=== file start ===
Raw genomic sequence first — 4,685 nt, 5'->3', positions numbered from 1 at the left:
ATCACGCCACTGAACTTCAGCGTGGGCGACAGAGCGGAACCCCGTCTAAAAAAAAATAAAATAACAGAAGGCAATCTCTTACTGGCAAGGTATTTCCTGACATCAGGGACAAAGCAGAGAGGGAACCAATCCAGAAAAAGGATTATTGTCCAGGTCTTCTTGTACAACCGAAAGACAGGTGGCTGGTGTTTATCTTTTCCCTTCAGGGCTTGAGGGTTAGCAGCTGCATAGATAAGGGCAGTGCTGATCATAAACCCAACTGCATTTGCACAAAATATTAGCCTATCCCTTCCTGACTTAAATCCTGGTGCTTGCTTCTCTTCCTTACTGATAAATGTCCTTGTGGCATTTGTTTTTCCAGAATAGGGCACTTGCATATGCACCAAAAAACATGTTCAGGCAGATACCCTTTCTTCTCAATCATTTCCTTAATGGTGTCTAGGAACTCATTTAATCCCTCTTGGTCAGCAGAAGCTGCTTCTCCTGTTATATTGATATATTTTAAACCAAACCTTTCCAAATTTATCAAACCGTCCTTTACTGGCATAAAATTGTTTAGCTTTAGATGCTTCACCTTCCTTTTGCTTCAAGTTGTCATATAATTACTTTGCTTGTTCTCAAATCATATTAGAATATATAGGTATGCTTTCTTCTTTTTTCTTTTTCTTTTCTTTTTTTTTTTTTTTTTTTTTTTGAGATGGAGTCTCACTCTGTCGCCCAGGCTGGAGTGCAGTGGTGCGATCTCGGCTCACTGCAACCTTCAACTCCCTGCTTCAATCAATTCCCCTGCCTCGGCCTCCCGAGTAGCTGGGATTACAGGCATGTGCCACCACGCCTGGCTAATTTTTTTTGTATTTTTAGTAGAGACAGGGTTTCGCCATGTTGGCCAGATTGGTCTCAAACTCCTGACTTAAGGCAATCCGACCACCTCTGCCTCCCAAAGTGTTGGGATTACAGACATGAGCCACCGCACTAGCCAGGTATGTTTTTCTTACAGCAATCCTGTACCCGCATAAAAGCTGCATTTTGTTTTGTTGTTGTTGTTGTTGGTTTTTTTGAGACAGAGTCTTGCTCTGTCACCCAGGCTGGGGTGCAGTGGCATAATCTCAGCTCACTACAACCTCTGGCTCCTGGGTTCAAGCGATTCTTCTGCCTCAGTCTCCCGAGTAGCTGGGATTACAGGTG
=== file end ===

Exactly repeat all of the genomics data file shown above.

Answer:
Raw genomic sequence first — 4,685 nt, 5'->3', positions numbered from 1 at the left:
ATCACGCCACTGAACTTCAGCGTGGGCGACAGAGCGGAACCCCGTCTAAAAAAAAATAAAATAACAGAAGGCAATCTCTTACTGGCAAGGTATTTCCTGACATCAGGGACAAAGCAGAGAGGGAACCAATCCAGAAAAAGGATTATTGTCCAGGTCTTCTTGTACAACCGAAAGACAGGTGGCTGGTGTTTATCTTTTCCCTTCAGGGCTTGAGGGTTAGCAGCTGCATAGATAAGGGCAGTGCTGATCATAAACCCAACTGCATTTGCACAAAATATTAGCCTATCCCTTCCTGACTTAAATCCTGGTGCTTGCTTCTCTTCCTTACTGATAAATGTCCTTGTGGCATTTGTTTTTCCAGAATAGGGCACTTGCATATGCACCAAAAAACATGTTCAGGCAGATACCCTTTCTTCTCAATCATTTCCTTAATGGTGTCTAGGAACTCATTTAATCCCTCTTGGTCAGCAGAAGCTGCTTCTCCTGTTATATTGATATATTTTAAACCAAACCTTTCCAAATTTATCAAACCGTCCTTTACTGGCATAAAATTGTTTAGCTTTAGATGCTTCACCTTCCTTTTGCTTCAAGTTGTCATATAATTACTTTGCTTGTTCTCAAATCATATTAGAATATATAGGTATGCTTTCTTCTTTTTTCTTTTTCTTTTCTTTTTTTTTTTTTTTTTTTTTTTGAGATGGAGTCTCACTCTGTCGCCCAGGCTGGAGTGCAGTGGTGCGATCTCGGCTCACTGCAACCTTCAACTCCCTGCTTCAATCAATTCCCCTGCCTCGGCCTCCCGAGTAGCTGGGATTACAGGCATGTGCCACCACGCCTGGCTAATTTTTTTTGTATTTTTAGTAGAGACAGGGTTTCGCCATGTTGGCCAGATTGGTCTCAAACTCCTGACTTAAGGCAATCCGACCACCTCTGCCTCCCAAAGTGTTGGGATTACAGACATGAGCCACCGCACTAGCCAGGTATGTTTTTCTTACAGCAATCCTGTACCCGCATAAAAGCTGCATTTTGTTTTGTTGTTGTTGTTGTTGGTTTTTTTGAGACAGAGTCTTGCTCTGTCACCCAGGCTGGGGTGCAGTGGCATAATCTCAGCTCACTACAACCTCTGGCTCCTGGGTTCAAGCGATTCTTCTGCCTCAGTCTCCCGAGTAGCTGGGATTACAGGTG